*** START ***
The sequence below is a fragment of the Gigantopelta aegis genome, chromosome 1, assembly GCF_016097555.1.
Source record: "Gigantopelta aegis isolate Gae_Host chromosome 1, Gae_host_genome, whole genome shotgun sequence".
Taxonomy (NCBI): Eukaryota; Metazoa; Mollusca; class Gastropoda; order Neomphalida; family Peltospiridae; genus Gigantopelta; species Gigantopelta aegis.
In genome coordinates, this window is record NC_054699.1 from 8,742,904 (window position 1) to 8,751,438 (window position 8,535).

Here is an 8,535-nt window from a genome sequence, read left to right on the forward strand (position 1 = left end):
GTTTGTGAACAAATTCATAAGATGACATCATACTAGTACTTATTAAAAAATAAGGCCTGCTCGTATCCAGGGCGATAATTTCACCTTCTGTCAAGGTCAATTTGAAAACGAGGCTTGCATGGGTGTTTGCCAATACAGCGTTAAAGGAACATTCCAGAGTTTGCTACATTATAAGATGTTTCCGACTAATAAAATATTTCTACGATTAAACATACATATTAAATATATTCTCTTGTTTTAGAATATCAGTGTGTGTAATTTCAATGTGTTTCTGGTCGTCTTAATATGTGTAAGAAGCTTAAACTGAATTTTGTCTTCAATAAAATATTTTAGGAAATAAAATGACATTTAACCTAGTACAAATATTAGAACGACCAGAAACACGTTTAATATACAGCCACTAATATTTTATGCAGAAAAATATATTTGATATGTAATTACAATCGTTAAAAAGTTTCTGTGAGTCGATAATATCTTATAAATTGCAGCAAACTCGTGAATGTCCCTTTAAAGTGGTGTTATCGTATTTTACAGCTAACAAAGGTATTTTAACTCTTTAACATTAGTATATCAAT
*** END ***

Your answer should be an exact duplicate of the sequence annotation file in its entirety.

The sequence below is a fragment of the Gigantopelta aegis genome, chromosome 1, assembly GCF_016097555.1.
Source record: "Gigantopelta aegis isolate Gae_Host chromosome 1, Gae_host_genome, whole genome shotgun sequence".
Taxonomy (NCBI): Eukaryota; Metazoa; Mollusca; class Gastropoda; order Neomphalida; family Peltospiridae; genus Gigantopelta; species Gigantopelta aegis.
In genome coordinates, this window is record NC_054699.1 from 8,742,904 (window position 1) to 8,751,438 (window position 8,535).

Here is an 8,535-nt window from a genome sequence, read left to right on the forward strand (position 1 = left end):
GTTTGTGAACAAATTCATAAGATGACATCATACTAGTACTTATTAAAAAATAAGGCCTGCTCGTATCCAGGGCGATAATTTCACCTTCTGTCAAGGTCAATTTGAAAACGAGGCTTGCATGGGTGTTTGCCAATACAGCGTTAAAGGAACATTCCAGAGTTTGCTACATTATAAGATGTTTCCGACTAATAAAATATTTCTACGATTAAACATACATATTAAATATATTCTCTTGTTTTAGAATATCAGTGTGTGTAATTTCAATGTGTTTCTGGTCGTCTTAATATGTGTAAGAAGCTTAAACTGAATTTTGTCTTCAATAAAATATTTTAGGAAATAAAATGACATTTAACCTAGTACAAATATTAGAACGACCAGAAACACGTTTAATATACAGCCACTAATATTTTATGCAGAAAAATATATTTGATATGTAATTACAATCGTTAAAAAGTTTCTGTGAGTCGATAATATCTTATAAATTGCAGCAAACTCGTGAATGTCCCTTTAAAGTGGTGTTATCGTATTTTACAGCTAACAAAGGTATTTTAACTCTTTAACATTAGTATATCAAT